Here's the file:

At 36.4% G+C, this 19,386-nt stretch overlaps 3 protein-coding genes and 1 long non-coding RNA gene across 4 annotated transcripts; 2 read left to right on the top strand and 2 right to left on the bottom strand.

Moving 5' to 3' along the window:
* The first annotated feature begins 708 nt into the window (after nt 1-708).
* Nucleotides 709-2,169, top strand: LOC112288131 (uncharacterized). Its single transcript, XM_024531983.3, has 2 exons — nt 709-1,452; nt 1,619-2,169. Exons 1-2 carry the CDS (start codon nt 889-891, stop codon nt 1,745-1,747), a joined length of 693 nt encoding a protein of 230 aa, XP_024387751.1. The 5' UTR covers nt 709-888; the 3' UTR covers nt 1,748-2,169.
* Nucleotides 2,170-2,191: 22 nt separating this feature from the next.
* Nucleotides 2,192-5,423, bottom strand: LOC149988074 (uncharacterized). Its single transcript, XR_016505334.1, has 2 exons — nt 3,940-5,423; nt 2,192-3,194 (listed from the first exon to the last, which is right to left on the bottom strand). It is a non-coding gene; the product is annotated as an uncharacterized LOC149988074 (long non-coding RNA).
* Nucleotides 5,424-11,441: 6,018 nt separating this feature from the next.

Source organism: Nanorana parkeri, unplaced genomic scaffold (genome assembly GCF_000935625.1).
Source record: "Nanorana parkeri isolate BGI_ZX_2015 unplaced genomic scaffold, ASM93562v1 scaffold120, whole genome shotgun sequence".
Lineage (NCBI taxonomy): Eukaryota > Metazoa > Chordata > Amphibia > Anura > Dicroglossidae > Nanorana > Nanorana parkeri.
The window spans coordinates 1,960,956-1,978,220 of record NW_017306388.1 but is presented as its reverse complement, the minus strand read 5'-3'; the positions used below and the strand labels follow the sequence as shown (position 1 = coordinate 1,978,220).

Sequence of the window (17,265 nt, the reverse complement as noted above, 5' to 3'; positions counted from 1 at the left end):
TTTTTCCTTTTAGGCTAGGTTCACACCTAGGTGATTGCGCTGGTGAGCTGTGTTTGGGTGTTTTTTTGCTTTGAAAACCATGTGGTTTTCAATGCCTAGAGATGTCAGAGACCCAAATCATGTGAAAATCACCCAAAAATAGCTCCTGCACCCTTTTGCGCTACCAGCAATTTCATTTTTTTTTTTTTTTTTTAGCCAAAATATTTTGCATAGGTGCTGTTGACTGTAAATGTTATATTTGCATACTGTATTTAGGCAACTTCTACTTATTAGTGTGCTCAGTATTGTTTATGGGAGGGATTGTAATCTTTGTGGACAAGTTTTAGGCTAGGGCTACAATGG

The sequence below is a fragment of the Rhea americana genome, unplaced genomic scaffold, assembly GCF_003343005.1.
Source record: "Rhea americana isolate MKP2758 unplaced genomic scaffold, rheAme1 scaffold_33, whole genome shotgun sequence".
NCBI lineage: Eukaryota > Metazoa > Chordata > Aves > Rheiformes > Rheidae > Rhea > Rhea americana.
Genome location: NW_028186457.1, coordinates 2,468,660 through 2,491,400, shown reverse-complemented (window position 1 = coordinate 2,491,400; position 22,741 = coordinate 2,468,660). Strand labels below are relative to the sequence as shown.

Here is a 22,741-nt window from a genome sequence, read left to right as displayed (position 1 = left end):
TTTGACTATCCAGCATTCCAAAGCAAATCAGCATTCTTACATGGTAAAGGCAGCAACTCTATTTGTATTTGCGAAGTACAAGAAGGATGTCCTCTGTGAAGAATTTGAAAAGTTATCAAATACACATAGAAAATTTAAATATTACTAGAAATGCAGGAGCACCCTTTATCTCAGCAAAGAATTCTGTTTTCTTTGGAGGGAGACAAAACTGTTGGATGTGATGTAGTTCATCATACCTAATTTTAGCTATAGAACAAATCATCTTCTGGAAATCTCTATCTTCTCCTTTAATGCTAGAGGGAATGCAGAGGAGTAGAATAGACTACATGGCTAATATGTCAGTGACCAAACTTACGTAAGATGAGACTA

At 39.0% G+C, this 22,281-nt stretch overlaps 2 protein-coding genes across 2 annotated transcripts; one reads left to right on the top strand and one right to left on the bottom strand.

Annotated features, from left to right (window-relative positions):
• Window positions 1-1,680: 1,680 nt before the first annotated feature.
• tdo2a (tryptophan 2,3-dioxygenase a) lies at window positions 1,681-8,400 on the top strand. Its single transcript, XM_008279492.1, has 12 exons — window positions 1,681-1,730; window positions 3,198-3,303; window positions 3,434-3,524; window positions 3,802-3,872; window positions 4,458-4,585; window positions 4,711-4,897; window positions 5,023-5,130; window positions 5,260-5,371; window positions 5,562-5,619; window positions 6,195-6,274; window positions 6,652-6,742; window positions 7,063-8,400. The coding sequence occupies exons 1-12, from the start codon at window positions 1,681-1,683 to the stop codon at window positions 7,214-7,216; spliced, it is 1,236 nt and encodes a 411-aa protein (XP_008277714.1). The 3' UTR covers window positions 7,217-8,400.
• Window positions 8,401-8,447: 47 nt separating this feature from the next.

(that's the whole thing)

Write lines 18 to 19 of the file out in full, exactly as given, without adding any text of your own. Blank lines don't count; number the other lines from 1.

Here is a 22,741-nt window from a genome sequence, read left to right as displayed (position 1 = left end):
TTTGACTATCCAGCATTCCAAAGCAAATCAGCATTCTTACATGGTAAAGGCAGCAACTCTATTTGTATTTGCGAAGTACAAGAAGGATGTCCTCTGTGAAGAATTTGAAAAGTTATCAAATACACATAGAAAATTTAAATATTACTAGAAATGCAGGAGCACCCTTTATCTCAGCAAAGAATTCTGTTTTCTTTGGAGGGAGACAAAACTGTTGGATGTGATGTAGTTCATCATACCTAATTTTAGCTATAGAACAAATCATCTTCTGGAAATCTCTATCTTCTCCTTTAATGCTAGAGGGAATGCAGAGGAGTAGAATAGACTACATGGCTAATATGTCAGTGACCAAACTTACGTAAGATGAGACTA